From the time I quit smoking on Super Bowl Sunday of my 40th year until I broke up with my ex 20-some years later, my five-foot frame lugged around an extra 25 pounds. The Body Mass Index pegged me squarely as obese. Looking back at old photos, I was pretty chunky.
While it never messed with my health or success or happiness, I was always insecure about my weight – jumping from Weight Watchers to Atkins to South Beach. I cooked healthy and bought fat-free salad dressings. Dessert was berries and low-cal frozen yogurt.
My divorce diet was primarily beer or wine and bar snacks. I hated being alone, much less cooking for one. I was reminded of my 20s, when happy hours after work lured us with 2-for-1 drinks and full buffets of snacks. I was slim then.
I drank diet Pepsi with my cigarettes and ate salads for lunch. Even in my teens, I felt fat. My mom (model-thin her whole life except during four pregnancies) let me join Weight Watchers with high school friends. We were all thin; we stopped at McDonald’s after every meeting.
Weight, Weight, Stay Away …
I’ve held on to most of my weight loss over the last three years and don’t want to creep anymore. I did a little research about the divorce diet. One study showed most women drop five pounds the first month after a heartbreak. But some people gain weight during challenging times because grief and depression can dull our metabolism. I just quit cooking and eating, so it was easy. But how likely am I to keep it off?
It turns out, if you were happy with your weight before your breakup, you’ll likely return to that weight as life takes its upswing. But, if you’re like me – unhappily heavy before the breakup – we have a built-in motivation to do the work.
This Sixty and Me article by Margaret herself is full of great tips for weight management. There’s nothing magical about it. Move. Limit sugar and processed foods. Watch portion size. As to eating out, it’s one of my favorite luxuries. But all those calorie counts printed right on the menu squelch some of my joy.
A Weightier Note
Five pounds have reattached themselves since I started cooking for my boyfriend. He is a very good eater and weighs twice what I do, making me feel positively petite. The good news is he wants to lose weight, too.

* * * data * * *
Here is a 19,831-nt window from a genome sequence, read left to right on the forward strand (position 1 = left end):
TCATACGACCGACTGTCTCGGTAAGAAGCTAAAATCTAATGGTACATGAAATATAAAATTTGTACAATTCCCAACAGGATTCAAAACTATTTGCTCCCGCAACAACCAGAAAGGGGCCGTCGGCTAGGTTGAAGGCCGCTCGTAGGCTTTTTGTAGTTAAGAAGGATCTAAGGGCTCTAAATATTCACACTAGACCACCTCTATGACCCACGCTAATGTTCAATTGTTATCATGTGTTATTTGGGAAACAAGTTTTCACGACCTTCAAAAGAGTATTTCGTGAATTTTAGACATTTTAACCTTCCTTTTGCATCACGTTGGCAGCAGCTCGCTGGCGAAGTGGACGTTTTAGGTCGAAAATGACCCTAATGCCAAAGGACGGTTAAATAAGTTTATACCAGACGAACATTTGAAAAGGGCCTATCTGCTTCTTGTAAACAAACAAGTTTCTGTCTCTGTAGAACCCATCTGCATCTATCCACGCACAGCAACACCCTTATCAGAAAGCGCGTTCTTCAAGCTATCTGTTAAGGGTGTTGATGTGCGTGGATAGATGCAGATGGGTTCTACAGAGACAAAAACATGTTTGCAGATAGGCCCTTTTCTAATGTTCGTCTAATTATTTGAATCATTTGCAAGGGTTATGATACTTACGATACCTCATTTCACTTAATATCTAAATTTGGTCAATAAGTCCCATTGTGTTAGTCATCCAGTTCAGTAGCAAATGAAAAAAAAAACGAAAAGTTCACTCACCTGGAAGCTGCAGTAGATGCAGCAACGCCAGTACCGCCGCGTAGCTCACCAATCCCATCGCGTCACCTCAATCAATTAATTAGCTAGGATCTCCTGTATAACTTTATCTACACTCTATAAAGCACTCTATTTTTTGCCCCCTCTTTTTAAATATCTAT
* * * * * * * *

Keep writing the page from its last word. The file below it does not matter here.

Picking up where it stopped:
The bad news is his favorite foods aren’t the healthiest choices, like well-marbled rib eyes and chips and white bread. For his birthday, I made him a huge lasagna. Yes, I’m part of the problem.
Poor guy. He’s met his match now that I’m on a mission. My memory holds an unabridged calorie tracker, thanks to my lifelong obsession with diets. I know all the swaps to make a recipe healthier. I’m not a resolutions girl, but we are going to eat healthier in ‘22, honey. I do not ever want to be that chunky girl pouring over Craig Claiborne’s Gourmet Diet.
Fit Is Better Than Thin
I admit, I’ve been more fit than I am now. I started walking when I quit smoking, or I might have gained 50 pounds! My work as an innkeeper was good exercise most days. I’d remind myself “fit is better than thin” as I lifted my weights and did my push-ups and planks.
A medical scare took me down last year, and I’m not back 100 percent. Sure, it’s an excuse. I am thinner, and I’m happier with the way I look. But I am not as fit as I’d like. I am not fit enough to stay ahead of the natural deterioration of aging. Since I want to live to at least 100, I’d better get my ass in gear. The dog isn’t going to walk herself!
Honestly, I used my divorce as an excuse to not take care of myself for a long time. But here I am in a whole new life. I want to work on making my health span last my life span. Thanks, Margaret, for the great tips. We are starting right there! Happy New Year.
Are you happy with your weight? Have you been through the divorce diet? What did it look like for you?